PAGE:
For desserts, you have a choice of Textures of Chocolate, Rosella and Lychee Petit Gateaux and Australian Cheese Selection.
On a cloudless night, the sky turns into a canvas of sparkling stars. Look closely and you can actually see the milky way. Walk away from the dining area and find a spot. Bring along a tripod and put your camera on long exposure to photograph the stars or even the milky way. That peace and quiet and occasional breeze can be hauntingly beautiful.
End the experience at the campfire with some port or hot chocolate while your host shares stories of the land with you. By now he would have also shared stories of the stars.
Tali Wiru is available daily till 15 October 2017. The 4 hours 15-minute experience is priced at A$345 per person and includes the Field of Light pass as a bonus. And if you like a bird’s eye view of Uluru and Kata Tjuta from the air, you can enjoy Tali Wiru by Heli at A$765 per person. You can the same experience as Tali Wiru and a 30-minute helicopter tour.
Bookings are required. Contact your hotel reception or the Town Square’s Tour and Information Centre or online.
If you are into waking up early, Voyages Desert Awakenings is the experience you won’t want to miss. the duration of the experience is six hours and your transfer picks you up from your hotel approximately 1 hour 20 minutes prior to sunrise each day. Yes! That is early. You are brought to the same dune top as the Tali Wiru experience where you can enjoy sunrise viewing with light breakfast of bacon and egg rolls with coffee, tea and homemade damper with Golden Syrup.
It was cold in May but the view of the sun rising was equally memorable. I did not regret waking up early for this view.
Contrast the view of Ayers Rock during sunrise and sunset and appreciate the calmness of the desert. Perfect location for a quick meditation or some yoga stretches.
The guided tour brings you to the base of Uluru where the first stop is the Mutitjulu Waterhole which is beautiful. Admire the surfaces and texture of the rock and sky’s reflection on the water. You also get a feel of how large the rock is in close proximity. The tour ends at the Cultural Centre located with Uluru-Kata Tjuta National Park.
Desert Awakenings is priced at A$175 per adult and A$135 per child (5 to 15 years). This fee excludes Park Entry tickets which can be purchased at the National Park Gate.
Uluru Camel Tours
Enjoy a 45-minute camel ride through the beautiful sand dune country with Uluru and Kata Tjuta as a backdrop. Your guide even helps take a photo of you and your camel. The slow ride through the terrain includes an explanation of the landscape. Mounting the camel was much easier than dismounting.
It’s called a camel train for a reason. The camels walk in a straight line and daintily parade. Most of us were trying to stay on the camel while trying to take photos.
After the ride, explore the camel museum and learn about the importance of camels to the history of the Red Centre.
Bush Tucker Journeys
Lemon Myrtle, Rivermint, Sea Parsley, Kutjera -Desert Raisin, Tanami Apples, Passionberry, Wattleseed, Desert Lime, Muntrie Berries, Quangdong and Saltbush. These are some of the bushfood we discovered while we were at Uluru. These ingredients are native to Australia and used as food by the Aboriginal Australians.
Part of this education is through Voyages Bush Tucker Journeys’ Uluru Feastival which are available on 3 to 5 November 2017, 9 to 11 March 2018 and 22 to 24 June 2018. This quarterly culinary event celebrates Australia’s native flavours as part of Bush Tucker Journeys.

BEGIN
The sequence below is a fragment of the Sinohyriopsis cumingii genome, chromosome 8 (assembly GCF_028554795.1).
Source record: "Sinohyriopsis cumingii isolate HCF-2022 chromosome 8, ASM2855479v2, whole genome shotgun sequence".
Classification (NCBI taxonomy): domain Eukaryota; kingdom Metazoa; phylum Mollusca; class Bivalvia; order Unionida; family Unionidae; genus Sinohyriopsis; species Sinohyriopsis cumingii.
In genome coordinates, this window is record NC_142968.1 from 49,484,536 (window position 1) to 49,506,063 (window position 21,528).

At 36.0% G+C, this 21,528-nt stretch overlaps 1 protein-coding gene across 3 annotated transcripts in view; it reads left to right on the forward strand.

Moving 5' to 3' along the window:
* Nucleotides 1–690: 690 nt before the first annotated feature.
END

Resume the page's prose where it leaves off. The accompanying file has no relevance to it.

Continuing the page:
Sounds of Silence
Sounds of Silence is another dining under the stars experience. Lasting approximately four hours, A$199 per adult or A$100 per child aged 10 to 15 years offers outback style canapés, a three course bush tucker inspired buffet, beer, wine, non-alcoholic drinks, tea, coffee and port, a guided tour of the night sky by the resident star talker and return transfers from your hotel.
The intimate experience is set for only 10 guests.
The buffet spread incorporates native bush ingredients such as crocodile, kangaroo, barramundi and quangdong. After dinner, the resident star talker decodes the southern night sky and guides you as you locate the Southern Cross, the signs of the zodiac, the Milky Way and planets and galaxies.
Stay at the Sails In The Desert, A Member of Pullman Hotels
The recently renovated Sails in the Desert Hotel. a member of Pullman Hotels is part of the Ayers Rock Resort, managed by Voyages Indigenous Tourism Australia. Ayers Rock Resort sister hotels in the area include the 218-room Desert Gardens Hotel which completed refurbishment in April this year complementing the desert surroundings and indigenous culture. Other related properties include Emu Walk Apartments, Outback Pioneer Hotel and Lodge and Ayers Rock Campground.
Rooms here are spacious and comfortable. The beds are just amazing. Slept like a baby when I was here. And bathrooms are spacious featuring two separate sinks so you and your travel companion can brush teeth or wash face together. The bath tub comes handy on those cold nights.
There is enough space for your luggage in the room so that you can freely roam around.
I like it that the toiletries supplied are also using native ingredients. These WIRU Indigenous Skincare products use extracts of Quandong (wild peach) and wattleseed. WIRU is the local Anangu word for beautiful. Wattleseed is nourishing while Qandong is anti-oxidant rich.
So you know you don’t have to bring your own facial cleanser and body balm as well as body wash, shampoo and conditioner.
Rooms come with a balcony where you can sit and enjoy the desert scenery and hot sun during the day or the night breeze. That’s the way to come enjoy Uluru with your family and friends.
This trip was made possible by Accorhotels, Scoot and Voyages Indigenous Tourism Australia